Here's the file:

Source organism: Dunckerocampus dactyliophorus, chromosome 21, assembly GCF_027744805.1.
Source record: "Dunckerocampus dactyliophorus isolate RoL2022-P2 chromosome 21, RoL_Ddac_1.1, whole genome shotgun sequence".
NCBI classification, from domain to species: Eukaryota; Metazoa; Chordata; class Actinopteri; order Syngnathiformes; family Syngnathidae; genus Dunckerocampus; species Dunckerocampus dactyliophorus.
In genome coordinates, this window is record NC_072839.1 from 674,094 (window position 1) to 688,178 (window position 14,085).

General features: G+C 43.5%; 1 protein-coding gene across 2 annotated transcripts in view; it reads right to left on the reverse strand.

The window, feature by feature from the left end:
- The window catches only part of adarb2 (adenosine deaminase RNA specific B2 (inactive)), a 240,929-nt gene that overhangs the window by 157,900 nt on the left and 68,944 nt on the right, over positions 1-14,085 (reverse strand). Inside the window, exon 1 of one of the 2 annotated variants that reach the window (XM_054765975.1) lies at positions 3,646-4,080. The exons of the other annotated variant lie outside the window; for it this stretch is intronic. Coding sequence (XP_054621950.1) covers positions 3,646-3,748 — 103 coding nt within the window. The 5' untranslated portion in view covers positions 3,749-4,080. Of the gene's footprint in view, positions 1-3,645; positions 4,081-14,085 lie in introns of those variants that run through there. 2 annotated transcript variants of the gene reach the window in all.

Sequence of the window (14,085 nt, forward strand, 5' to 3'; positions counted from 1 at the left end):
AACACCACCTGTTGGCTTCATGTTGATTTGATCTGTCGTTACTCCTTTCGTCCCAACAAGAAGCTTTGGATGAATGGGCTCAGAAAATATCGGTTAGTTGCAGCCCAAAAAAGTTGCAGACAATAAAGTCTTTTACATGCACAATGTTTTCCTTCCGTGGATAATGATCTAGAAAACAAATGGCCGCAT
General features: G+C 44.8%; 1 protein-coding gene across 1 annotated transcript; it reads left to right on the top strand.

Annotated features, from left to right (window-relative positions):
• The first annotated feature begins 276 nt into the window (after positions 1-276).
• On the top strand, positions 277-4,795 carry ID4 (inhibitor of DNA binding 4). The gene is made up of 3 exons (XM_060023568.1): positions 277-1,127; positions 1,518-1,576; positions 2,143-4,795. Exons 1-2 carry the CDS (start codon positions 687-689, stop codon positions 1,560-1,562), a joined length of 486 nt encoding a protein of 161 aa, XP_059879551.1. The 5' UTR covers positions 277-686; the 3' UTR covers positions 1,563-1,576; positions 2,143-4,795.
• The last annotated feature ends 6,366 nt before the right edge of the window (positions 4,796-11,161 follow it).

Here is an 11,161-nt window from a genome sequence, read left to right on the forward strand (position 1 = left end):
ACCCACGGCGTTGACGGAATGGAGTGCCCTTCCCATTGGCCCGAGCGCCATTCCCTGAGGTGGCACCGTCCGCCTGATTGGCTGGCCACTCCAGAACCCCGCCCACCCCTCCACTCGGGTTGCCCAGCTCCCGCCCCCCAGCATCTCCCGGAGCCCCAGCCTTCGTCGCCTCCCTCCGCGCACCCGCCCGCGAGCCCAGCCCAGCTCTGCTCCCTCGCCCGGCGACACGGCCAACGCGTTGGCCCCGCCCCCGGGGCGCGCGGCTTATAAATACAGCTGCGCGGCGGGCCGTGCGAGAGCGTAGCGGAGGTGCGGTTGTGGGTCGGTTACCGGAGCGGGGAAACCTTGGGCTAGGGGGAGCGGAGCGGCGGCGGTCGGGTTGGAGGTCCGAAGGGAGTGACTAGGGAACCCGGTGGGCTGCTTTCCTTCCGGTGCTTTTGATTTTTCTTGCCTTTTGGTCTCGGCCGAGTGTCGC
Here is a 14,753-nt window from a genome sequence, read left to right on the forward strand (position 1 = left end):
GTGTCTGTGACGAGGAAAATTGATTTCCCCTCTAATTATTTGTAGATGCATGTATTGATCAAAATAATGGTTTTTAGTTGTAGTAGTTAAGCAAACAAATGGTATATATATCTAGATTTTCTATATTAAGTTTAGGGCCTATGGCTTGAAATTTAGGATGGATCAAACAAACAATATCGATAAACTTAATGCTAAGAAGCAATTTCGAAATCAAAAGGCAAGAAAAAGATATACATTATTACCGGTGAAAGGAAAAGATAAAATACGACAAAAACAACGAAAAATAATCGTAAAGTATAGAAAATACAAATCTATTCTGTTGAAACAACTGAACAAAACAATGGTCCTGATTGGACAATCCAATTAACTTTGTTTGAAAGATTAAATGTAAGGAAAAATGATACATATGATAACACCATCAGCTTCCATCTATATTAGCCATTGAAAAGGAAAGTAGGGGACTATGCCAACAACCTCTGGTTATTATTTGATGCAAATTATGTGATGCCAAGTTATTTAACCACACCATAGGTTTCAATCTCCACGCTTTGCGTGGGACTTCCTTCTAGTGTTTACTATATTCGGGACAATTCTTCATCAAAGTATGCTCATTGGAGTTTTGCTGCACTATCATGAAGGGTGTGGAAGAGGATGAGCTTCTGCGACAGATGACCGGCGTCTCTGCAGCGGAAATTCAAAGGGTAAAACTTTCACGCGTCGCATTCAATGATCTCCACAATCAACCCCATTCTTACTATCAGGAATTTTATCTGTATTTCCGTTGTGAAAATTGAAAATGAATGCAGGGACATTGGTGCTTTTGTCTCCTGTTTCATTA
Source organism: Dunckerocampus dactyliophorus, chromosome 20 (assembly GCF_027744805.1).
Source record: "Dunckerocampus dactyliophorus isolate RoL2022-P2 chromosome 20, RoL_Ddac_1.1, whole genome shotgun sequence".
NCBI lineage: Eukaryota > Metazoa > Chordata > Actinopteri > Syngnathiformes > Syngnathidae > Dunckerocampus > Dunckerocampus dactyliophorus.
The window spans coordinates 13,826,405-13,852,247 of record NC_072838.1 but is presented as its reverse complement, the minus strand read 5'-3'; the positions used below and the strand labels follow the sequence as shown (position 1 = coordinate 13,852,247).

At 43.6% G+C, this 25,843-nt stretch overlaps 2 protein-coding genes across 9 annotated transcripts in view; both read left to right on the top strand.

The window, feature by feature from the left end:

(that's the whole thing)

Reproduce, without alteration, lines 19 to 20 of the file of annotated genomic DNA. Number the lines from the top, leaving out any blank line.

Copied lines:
Source organism: Dunckerocampus dactyliophorus, chromosome 20 (assembly GCF_027744805.1).
Source record: "Dunckerocampus dactyliophorus isolate RoL2022-P2 chromosome 20, RoL_Ddac_1.1, whole genome shotgun sequence".